• Romanova, O. L. (1982). Experimental psychological investigation of the personality of patients suffering from physical defects: Zhurnal Nevropatologii i Psikhiatrii imeni S S Korsakova Vol 82(12) 1982, 1854-1858.
  • Ross, S. R., Putnam, S. H., & Adams, K. M. (2006). Psychological Disturbance, Incomplete Effort, and Compensation-Seeking Status as Predictors of Neuropsychological Test Performance in Head Injury: Journal of Clinical and Experimental Neuropsychology Vol 28(1) Jan 2006, 111-125.
  • Rothermund, K., & Brandstadter, J. (2003). Coping With Deficits and Losses in Later Life: From Compensatory Action to Accommodation: Psychology and Aging Vol 18(4) Dec 2003, 896-905.
  • Rudman, L. A., Dohn, M. C., & Fairchild, K. (2007). Implicit self-esteem compensation: Automatic threat defense: Journal of Personality and Social Psychology Vol 93(5) Nov 2007, 798-813.
  • Ryan, R. M., & Couchman, C. E. (1999). Comparing "immediate-return" and "basic psychological" needs: A Self-Determination Theory perspective: Psychological Inquiry Vol 10(3) 1999, 235-239.
  • Schachter, M. (1972). Study of acute psychotic episodes in mentally retarded adolescents and the idea of "decompensation" in child psychiatry: Annales Medico-Psychologiques Vol 1(4) Apr 1972, 507-528.
  • Schultheiss, O. C., & Brunstein, J. C. (2000). Choice of difficult tasks as a strategy of compensating for identity-relevant failure: Journal of Research in Personality Vol 34(2) Jun 2000, 269-277.
  • Senon, J. L., Lafay, N., & Padet, N. (2003). Pharmacopsychoses: L'Encephale Vol 29(5,Pt2) Sep 2003, 8-11.
  • Seta, J. J., Seta, C. E., & McElroy, T. (2003). Attributional biases in the service of stereotype maintenance: A schema-maintenance through compensation analysis: Personality and Social Psychology Bulletin Vol 29(2) Feb 2003, 151-163.
  • Shaver, P. R., & Hendin, H. M. (1999). Imagined hunter-gatherers, happiness without a self, and the preference of neurotic individuals for immediate relief when frightened: Psychological Inquiry Vol 10(3) 1999, 239-244.
  • Silverstein, M. L. (2001). Clinical identification of compensatory structures on projective tests: A self psychological approach: Journal of Personality Assessment Vol 76(3) Jun 2001, 517-536.
  • Sipps, G. J. (1982). Masculinity and femininity: Construct validity and unconscious compensation using the EPAQ and TAT: Dissertation Abstracts International.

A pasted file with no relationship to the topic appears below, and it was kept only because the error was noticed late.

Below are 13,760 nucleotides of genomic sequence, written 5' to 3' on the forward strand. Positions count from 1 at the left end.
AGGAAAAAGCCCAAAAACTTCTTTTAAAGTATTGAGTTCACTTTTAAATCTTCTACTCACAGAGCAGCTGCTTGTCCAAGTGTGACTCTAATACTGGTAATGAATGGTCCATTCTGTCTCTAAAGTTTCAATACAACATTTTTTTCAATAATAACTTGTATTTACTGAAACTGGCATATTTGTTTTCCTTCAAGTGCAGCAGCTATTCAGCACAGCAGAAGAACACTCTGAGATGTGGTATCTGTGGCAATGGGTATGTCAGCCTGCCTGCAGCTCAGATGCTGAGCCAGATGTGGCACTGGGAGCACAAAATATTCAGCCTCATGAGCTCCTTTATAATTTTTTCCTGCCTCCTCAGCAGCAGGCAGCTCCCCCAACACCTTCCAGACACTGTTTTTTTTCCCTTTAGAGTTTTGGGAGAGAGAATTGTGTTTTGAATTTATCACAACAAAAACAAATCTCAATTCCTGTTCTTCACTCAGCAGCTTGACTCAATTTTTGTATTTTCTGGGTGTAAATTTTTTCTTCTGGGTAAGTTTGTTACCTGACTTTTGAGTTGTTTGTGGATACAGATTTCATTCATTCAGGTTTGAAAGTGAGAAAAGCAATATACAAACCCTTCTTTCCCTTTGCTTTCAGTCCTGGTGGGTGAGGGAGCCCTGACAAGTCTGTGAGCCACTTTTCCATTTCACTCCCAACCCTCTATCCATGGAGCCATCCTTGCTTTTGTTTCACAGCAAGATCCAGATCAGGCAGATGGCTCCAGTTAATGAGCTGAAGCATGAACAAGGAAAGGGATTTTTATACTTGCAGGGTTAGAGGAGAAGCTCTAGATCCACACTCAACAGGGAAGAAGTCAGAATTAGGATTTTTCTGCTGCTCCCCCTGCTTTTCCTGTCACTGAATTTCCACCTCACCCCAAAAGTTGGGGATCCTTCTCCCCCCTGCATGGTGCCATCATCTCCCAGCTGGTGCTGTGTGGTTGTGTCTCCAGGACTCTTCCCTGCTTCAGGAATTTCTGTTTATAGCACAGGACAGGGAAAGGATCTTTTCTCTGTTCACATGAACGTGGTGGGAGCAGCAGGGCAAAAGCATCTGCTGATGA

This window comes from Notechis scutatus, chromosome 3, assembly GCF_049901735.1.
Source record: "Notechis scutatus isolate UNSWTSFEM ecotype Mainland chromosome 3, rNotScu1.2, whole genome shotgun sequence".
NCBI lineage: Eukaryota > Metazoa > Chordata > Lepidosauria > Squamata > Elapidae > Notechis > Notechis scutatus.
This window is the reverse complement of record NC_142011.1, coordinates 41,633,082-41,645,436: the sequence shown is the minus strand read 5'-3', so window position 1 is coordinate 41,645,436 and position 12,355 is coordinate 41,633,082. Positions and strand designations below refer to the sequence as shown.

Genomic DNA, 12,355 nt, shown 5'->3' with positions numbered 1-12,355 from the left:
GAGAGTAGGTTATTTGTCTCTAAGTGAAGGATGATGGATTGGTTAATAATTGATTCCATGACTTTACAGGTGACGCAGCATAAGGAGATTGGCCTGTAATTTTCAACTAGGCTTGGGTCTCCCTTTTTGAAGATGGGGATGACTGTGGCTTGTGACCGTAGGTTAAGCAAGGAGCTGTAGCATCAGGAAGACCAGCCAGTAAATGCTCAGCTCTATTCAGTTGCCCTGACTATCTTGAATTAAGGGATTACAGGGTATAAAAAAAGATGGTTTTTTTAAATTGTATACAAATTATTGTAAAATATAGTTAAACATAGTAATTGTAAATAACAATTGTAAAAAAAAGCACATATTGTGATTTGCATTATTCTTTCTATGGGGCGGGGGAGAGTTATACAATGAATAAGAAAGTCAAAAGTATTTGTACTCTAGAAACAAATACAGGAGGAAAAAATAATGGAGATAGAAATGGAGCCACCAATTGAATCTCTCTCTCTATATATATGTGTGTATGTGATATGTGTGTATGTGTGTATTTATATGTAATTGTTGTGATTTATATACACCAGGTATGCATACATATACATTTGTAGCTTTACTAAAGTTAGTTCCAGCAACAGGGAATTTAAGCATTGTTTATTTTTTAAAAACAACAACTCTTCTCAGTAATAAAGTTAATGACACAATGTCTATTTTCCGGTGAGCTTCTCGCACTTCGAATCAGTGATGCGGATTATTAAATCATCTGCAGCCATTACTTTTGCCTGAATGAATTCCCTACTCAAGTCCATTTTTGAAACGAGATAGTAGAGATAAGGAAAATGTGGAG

• Solomon, M. (1917). Review of Study of organ inferiority and its psychical compensation: A contribution to clinical medicine: The Journal of Abnormal Psychology Vol 12(5) Dec 1917, 348-351.
  • Solomon, S. (1999). Death and the evolution of human social motives: Psychological Inquiry Vol 10(3) 1999, 244-247.
  • Stanghellini, G. (2001). A dialectical conception of autism: Philosophy, Psychiatry, & Psychology Vol 8(4) Dec 2001, 295-298.
  • Strube, M. J., Hanson, J. S., & Fargher, K. (1999). Back to basics in the search for the motives of human behavior? : Psychological Inquiry Vol 10(3) 1999, 247-250.
  • Tolpin, M. (1997). Compensatory structures: Paths to the restoration of the self. Mahwah, NJ: Analytic Press.
  • Tolpin, M. (1997). Response to Fosshage. Mahwah, NJ: Analytic Press.
  • Trijsburg, R. W., Bal, J. A., Parsowa, W. P., Erdman, R. A., & et al. (1990). Prediction of physical indisposition with the help of a questionnaire for measuring denial and overcompensation: Psychotherapy and Psychosomatics Vol 51(4) 1990, 193-202.
  • Usui, W. M. (1977). Causal relations among types of formal and informal social participation: A test of the generalization, cumulative, and compensation hypotheses: Dissertation Abstracts International.
  • van Amstel, H., & van der Geest, S. (2004). Doctors and retribution: The hospitalisation of compensation claims in the Highlands of Papua New Guinea: Social Science & Medicine Vol 59(10) Nov 2004, 2087-2094.
  • Vaughan, W. F. (1926). The psychology of compensation: Psychological Review Vol 33(6) Nov 1926, 467-479.
  • Weary, G., Jacobson, J. A., & Vaughn, L. A. (1999). I-D compensation theory and the Causal Uncertainty model: Related models of self-control? : Psychological Inquiry Vol 10(3) 1999, 251-253.
  • Wicklund, R. A. (1999). The disappearance of defensiveness via I-D compensation: Psychological Inquiry Vol 10(3) 1999, 254-256.
  • Wood, J. V., Giordano-Beech, M., & Ducharme, M. J. (1999). Compensating for failure through social comparison: Personality and Social Psychology Bulletin Vol 25(11) Nov 1999, 1370-1386.
  • Zemore, R. W., & Greenough, T. J. (1973). Reduction of ego threat following attributive projection: Proceedings of the Annual Convention of the American Psychological Association 1973, 343-344.
  • Ziegelmann, J. P., & Lippke, S. (2007). Use of selection, optimization, and compensation strategies in health self-regulation: Interplay with resources and successful development: Journal of Aging and Health Vol 19(3) Jun 2007, 500-518.

  • Christopher Lasch (1979). The Culture of Narcissism: American Life in an Age of Diminishing Expectations. New York: Norton.

External links[]

This page uses Creative Commons Licensed content from Wikipedia (view authors).